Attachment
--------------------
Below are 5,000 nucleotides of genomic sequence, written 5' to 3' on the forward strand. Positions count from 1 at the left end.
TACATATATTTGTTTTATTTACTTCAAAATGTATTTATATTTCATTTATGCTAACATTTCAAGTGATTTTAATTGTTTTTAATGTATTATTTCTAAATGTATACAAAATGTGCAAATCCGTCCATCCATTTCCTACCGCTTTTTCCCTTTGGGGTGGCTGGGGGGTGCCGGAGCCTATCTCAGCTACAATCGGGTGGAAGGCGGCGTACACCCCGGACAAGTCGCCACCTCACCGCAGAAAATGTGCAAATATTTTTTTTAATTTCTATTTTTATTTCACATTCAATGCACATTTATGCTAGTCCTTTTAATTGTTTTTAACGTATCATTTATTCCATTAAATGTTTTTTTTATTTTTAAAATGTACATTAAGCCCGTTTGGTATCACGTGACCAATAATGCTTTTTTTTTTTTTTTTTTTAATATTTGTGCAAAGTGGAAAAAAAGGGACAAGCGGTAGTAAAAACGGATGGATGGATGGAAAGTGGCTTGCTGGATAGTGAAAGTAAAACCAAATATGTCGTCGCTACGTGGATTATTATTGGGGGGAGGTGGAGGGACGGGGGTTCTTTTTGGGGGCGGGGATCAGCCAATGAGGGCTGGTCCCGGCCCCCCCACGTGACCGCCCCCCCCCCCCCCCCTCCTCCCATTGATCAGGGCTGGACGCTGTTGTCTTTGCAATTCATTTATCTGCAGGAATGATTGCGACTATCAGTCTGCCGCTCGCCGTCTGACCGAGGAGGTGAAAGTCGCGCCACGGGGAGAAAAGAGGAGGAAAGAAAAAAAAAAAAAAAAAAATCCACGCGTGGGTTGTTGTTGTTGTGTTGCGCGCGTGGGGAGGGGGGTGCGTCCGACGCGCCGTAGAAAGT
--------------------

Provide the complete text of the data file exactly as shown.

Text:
Below are 5,000 nucleotides of genomic sequence, written 5' to 3' on the forward strand. Positions count from 1 at the left end.
TACATATATTTGTTTTATTTACTTCAAAATGTATTTATATTTCATTTATGCTAACATTTCAAGTGATTTTAATTGTTTTTAATGTATTATTTCTAAATGTATACAAAATGTGCAAATCCGTCCATCCATTTCCTACCGCTTTTTCCCTTTGGGGTGGCTGGGGGGTGCCGGAGCCTATCTCAGCTACAATCGGGTGGAAGGCGGCGTACACCCCGGACAAGTCGCCACCTCACCGCAGAAAATGTGCAAATATTTTTTTTAATTTCTATTTTTATTTCACATTCAATGCACATTTATGCTAGTCCTTTTAATTGTTTTTAACGTATCATTTATTCCATTAAATGTTTTTTTTATTTTTAAAATGTACATTAAGCCCGTTTGGTATCACGTGACCAATAATGCTTTTTTTTTTTTTTTTTTTAATATTTGTGCAAAGTGGAAAAAAAGGGACAAGCGGTAGTAAAAACGGATGGATGGATGGAAAGTGGCTTGCTGGATAGTGAAAGTAAAACCAAATATGTCGTCGCTACGTGGATTATTATTGGGGGGAGGTGGAGGGACGGGGGTTCTTTTTGGGGGCGGGGATCAGCCAATGAGGGCTGGTCCCGGCCCCCCCACGTGACCGCCCCCCCCCCCCCCCCTCCTCCCATTGATCAGGGCTGGACGCTGTTGTCTTTGCAATTCATTTATCTGCAGGAATGATTGCGACTATCAGTCTGCCGCTCGCCGTCTGACCGAGGAGGTGAAAGTCGCGCCACGGGGAGAAAAGAGGAGGAAAGAAAAAAAAAAAAAAAAAAATCCACGCGTGGGTTGTTGTTGTTGTGTTGCGCGCGTGGGGAGGGGGGTGCGTCCGACGCGCCGTAGAAAGT